Moving to the United States[edit]

In 1949, Chang moved to the United States to attend Harvard University. He transferred to the Massachusetts Institute of Technology in his sophomore year[9] and received his bachelor's and master's degrees in mechanical engineering from MIT in 1952 and 1953, respectively. Chang failed two consecutive doctoral qualification examinations and eventually left MIT without obtaining a PhD.[7] In 1955 he turned down a job offer from Ford Motor Company and joined Sylvania Semiconductor, then known as a small semiconductor division of Sylvania Electric Products.[10] He was tasked with improving germanium transistor yields, besides device development.[6]

Three years later, he moved to Texas Instruments in 1958, which was then rapidly rising in its field. After three years at TI, he rose to manager of the engineering section of the company. It was then, in 1961, that TI decided to invest in him by giving him the opportunity to obtain his PhD degree, which he received in electrical engineering from Stanford University in 1964.[11]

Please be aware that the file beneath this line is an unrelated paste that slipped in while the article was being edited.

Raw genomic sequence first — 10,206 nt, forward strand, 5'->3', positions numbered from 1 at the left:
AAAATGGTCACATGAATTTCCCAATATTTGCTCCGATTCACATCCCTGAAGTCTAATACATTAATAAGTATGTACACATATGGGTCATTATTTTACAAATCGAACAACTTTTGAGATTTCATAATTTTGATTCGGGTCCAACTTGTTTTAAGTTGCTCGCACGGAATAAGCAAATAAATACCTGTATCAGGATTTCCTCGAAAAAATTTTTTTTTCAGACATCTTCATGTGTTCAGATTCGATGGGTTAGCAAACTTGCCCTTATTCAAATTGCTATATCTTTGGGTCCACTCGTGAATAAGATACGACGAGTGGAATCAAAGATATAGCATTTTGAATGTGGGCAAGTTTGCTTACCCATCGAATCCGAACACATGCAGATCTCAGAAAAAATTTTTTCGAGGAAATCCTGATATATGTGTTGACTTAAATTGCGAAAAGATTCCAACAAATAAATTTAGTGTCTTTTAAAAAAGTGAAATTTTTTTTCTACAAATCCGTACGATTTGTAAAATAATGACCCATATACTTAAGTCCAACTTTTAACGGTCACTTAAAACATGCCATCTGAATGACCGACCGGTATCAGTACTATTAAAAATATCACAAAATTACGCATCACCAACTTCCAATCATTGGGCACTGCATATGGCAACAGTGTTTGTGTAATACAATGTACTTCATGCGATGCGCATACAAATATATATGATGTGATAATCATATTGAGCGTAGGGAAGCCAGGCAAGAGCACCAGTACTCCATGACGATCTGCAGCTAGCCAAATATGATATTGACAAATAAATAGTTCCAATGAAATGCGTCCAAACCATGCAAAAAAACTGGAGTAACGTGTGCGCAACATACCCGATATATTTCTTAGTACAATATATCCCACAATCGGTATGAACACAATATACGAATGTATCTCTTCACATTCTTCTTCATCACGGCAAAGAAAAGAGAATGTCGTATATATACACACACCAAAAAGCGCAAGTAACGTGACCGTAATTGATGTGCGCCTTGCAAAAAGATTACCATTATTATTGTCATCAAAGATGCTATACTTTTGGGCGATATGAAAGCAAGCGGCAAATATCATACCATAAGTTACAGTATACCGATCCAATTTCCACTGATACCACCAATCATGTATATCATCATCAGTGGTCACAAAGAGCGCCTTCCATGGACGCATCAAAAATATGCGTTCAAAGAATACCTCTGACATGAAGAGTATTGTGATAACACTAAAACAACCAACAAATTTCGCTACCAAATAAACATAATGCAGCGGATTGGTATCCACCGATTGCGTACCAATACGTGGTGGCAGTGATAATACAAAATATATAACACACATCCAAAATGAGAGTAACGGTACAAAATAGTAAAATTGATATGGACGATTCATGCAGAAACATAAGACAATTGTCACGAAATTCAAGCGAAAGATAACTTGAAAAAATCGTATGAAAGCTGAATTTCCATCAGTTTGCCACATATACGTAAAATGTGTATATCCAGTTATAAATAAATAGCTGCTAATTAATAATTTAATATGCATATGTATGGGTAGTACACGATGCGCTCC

Chang worked on a four-transistor project for TI where the manufacturing was done by IBM. This was one of the early semiconductor foundry relationships. Also at TI, Chang pioneered the then controversial idea of pricing semiconductors "ahead of the cost curve", which meant sacrificing early profits ("short term") to gain market share and achieve manufacturing yields that would result in greater profits over an extended timeline ("long-term").[12][13]

During his 25-year career (1958–1983) at Texas Instruments, he rose up in the ranks to become the group vice president responsible for TI's worldwide semiconductor business.[14] In the late 1970s, when TI's focus turned to calculators, digital watches and home computers, Chang felt like his career focused on semiconductors was at a dead end at TI.[3]

Chang left TI and later became president and chief operating officer of General Instrument Corporation (1984–1985).[15]